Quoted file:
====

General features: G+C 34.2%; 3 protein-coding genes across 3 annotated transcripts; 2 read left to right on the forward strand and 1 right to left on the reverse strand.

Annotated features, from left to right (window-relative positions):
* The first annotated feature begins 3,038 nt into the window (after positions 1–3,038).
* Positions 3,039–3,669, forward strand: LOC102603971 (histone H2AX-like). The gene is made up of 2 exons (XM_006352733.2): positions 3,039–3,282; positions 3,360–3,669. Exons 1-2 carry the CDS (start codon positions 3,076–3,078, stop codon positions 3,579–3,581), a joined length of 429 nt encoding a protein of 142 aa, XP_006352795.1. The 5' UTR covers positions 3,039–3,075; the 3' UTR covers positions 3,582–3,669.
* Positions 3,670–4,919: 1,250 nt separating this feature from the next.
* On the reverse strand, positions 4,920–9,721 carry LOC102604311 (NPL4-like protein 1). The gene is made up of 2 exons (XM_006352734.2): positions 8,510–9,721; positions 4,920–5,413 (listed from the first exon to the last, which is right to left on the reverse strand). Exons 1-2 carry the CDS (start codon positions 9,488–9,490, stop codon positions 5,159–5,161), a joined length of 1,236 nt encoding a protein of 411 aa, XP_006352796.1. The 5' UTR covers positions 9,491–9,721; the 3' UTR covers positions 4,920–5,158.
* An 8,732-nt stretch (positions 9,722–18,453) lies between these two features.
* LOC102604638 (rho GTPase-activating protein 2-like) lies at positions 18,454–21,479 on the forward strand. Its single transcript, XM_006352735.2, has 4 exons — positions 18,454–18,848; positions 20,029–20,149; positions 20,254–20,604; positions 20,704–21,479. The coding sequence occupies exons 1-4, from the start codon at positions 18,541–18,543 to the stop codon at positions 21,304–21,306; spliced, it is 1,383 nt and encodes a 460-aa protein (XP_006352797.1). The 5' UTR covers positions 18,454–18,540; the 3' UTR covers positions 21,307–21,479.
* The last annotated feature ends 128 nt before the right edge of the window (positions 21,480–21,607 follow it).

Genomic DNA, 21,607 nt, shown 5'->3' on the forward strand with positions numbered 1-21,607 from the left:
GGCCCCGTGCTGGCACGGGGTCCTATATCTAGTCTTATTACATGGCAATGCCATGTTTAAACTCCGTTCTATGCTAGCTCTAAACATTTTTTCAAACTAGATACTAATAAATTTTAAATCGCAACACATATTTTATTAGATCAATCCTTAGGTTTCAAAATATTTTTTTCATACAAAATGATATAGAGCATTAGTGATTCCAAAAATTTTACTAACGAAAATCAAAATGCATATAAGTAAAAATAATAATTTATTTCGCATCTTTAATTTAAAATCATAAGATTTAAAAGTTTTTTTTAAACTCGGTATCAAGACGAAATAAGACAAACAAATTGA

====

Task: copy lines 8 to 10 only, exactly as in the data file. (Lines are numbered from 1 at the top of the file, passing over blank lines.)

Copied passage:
* LOC102604638 (rho GTPase-activating protein 2-like) lies at positions 18,454–21,479 on the forward strand. Its single transcript, XM_006352735.2, has 4 exons — positions 18,454–18,848; positions 20,029–20,149; positions 20,254–20,604; positions 20,704–21,479. The coding sequence occupies exons 1-4, from the start codon at positions 18,541–18,543 to the stop codon at positions 21,304–21,306; spliced, it is 1,383 nt and encodes a 460-aa protein (XP_006352797.1). The 5' UTR covers positions 18,454–18,540; the 3' UTR covers positions 21,307–21,479.
* The last annotated feature ends 128 nt before the right edge of the window (positions 21,480–21,607 follow it).

Genomic DNA, 21,607 nt, shown 5'->3' on the forward strand with positions numbered 1-21,607 from the left: